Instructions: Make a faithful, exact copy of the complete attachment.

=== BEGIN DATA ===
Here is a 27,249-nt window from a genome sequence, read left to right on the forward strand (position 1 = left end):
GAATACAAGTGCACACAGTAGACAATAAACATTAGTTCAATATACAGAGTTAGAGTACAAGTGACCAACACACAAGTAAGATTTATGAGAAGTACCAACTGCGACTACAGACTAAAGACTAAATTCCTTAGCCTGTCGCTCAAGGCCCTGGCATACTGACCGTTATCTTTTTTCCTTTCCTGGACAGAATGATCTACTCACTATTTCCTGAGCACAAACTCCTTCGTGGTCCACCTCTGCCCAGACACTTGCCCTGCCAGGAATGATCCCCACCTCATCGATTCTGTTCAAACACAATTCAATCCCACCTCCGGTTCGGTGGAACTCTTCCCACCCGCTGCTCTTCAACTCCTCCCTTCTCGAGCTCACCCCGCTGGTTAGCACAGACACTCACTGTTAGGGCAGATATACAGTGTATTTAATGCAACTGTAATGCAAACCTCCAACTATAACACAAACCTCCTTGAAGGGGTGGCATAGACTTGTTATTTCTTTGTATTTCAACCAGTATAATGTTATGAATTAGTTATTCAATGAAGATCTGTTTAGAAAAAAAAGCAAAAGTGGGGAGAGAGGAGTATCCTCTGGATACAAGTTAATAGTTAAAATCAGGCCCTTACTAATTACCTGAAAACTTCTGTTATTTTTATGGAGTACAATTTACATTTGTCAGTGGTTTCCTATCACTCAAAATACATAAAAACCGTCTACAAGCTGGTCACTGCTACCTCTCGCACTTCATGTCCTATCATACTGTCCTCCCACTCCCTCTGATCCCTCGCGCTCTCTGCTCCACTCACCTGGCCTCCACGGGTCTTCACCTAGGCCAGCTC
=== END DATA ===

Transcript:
Here is a 27,249-nt window from a genome sequence, read left to right on the forward strand (position 1 = left end):
GAATACAAGTGCACACAGTAGACAATAAACATTAGTTCAATATACAGAGTTAGAGTACAAGTGACCAACACACAAGTAAGATTTATGAGAAGTACCAACTGCGACTACAGACTAAAGACTAAATTCCTTAGCCTGTCGCTCAAGGCCCTGGCATACTGACCGTTATCTTTTTTCCTTTCCTGGACAGAATGATCTACTCACTATTTCCTGAGCACAAACTCCTTCGTGGTCCACCTCTGCCCAGACACTTGCCCTGCCAGGAATGATCCCCACCTCATCGATTCTGTTCAAACACAATTCAATCCCACCTCCGGTTCGGTGGAACTCTTCCCACCCGCTGCTCTTCAACTCCTCCCTTCTCGAGCTCACCCCGCTGGTTAGCACAGACACTCACTGTTAGGGCAGATATACAGTGTATTTAATGCAACTGTAATGCAAACCTCCAACTATAACACAAACCTCCTTGAAGGGGTGGCATAGACTTGTTATTTCTTTGTATTTCAACCAGTATAATGTTATGAATTAGTTATTCAATGAAGATCTGTTTAGAAAAAAAAGCAAAAGTGGGGAGAGAGGAGTATCCTCTGGATACAAGTTAATAGTTAAAATCAGGCCCTTACTAATTACCTGAAAACTTCTGTTATTTTTATGGAGTACAATTTACATTTGTCAGTGGTTTCCTATCACTCAAAATACATAAAAACCGTCTACAAGCTGGTCACTGCTACCTCTCGCACTTCATGTCCTATCATACTGTCCTCCCACTCCCTCTGATCCCTCGCGCTCTCTGCTCCACTCACCTGGCCTCCACGGGTCTTCACCTAGGCCAGCTC